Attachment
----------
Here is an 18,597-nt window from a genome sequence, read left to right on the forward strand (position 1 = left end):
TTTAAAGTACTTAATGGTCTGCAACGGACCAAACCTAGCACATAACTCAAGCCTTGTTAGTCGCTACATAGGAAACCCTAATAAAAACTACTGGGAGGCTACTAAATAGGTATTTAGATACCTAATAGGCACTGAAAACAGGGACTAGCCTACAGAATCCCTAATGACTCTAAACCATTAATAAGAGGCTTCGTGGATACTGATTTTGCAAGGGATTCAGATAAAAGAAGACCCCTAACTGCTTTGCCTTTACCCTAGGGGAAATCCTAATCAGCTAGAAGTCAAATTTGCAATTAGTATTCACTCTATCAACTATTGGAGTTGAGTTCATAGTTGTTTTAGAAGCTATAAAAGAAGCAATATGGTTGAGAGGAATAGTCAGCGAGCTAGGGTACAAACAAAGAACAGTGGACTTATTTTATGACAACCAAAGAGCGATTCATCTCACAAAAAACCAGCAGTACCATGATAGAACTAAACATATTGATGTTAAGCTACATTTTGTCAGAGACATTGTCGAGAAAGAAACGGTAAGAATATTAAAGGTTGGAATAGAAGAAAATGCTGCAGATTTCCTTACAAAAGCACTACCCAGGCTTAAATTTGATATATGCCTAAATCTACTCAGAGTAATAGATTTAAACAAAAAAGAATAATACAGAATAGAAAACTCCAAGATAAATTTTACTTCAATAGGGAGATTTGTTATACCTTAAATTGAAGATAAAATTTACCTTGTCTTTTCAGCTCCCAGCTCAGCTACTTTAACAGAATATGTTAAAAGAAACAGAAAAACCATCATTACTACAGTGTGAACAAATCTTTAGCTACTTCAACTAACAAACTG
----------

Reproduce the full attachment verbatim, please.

Here is an 18,597-nt window from a genome sequence, read left to right on the forward strand (position 1 = left end):
TTTAAAGTACTTAATGGTCTGCAACGGACCAAACCTAGCACATAACTCAAGCCTTGTTAGTCGCTACATAGGAAACCCTAATAAAAACTACTGGGAGGCTACTAAATAGGTATTTAGATACCTAATAGGCACTGAAAACAGGGACTAGCCTACAGAATCCCTAATGACTCTAAACCATTAATAAGAGGCTTCGTGGATACTGATTTTGCAAGGGATTCAGATAAAAGAAGACCCCTAACTGCTTTGCCTTTACCCTAGGGGAAATCCTAATCAGCTAGAAGTCAAATTTGCAATTAGTATTCACTCTATCAACTATTGGAGTTGAGTTCATAGTTGTTTTAGAAGCTATAAAAGAAGCAATATGGTTGAGAGGAATAGTCAGCGAGCTAGGGTACAAACAAAGAACAGTGGACTTATTTTATGACAACCAAAGAGCGATTCATCTCACAAAAAACCAGCAGTACCATGATAGAACTAAACATATTGATGTTAAGCTACATTTTGTCAGAGACATTGTCGAGAAAGAAACGGTAAGAATATTAAAGGTTGGAATAGAAGAAAATGCTGCAGATTTCCTTACAAAAGCACTACCCAGGCTTAAATTTGATATATGCCTAAATCTACTCAGAGTAATAGATTTAAACAAAAAAGAATAATACAGAATAGAAAACTCCAAGATAAATTTTACTTCAATAGGGAGATTTGTTATACCTTAAATTGAAGATAAAATTTACCTTGTCTTTTCAGCTCCCAGCTCAGCTACTTTAACAGAATATGTTAAAAGAAACAGAAAAACCATCATTACTACAGTGTGAACAAATCTTTAGCTACTTCAACTAACAAACTG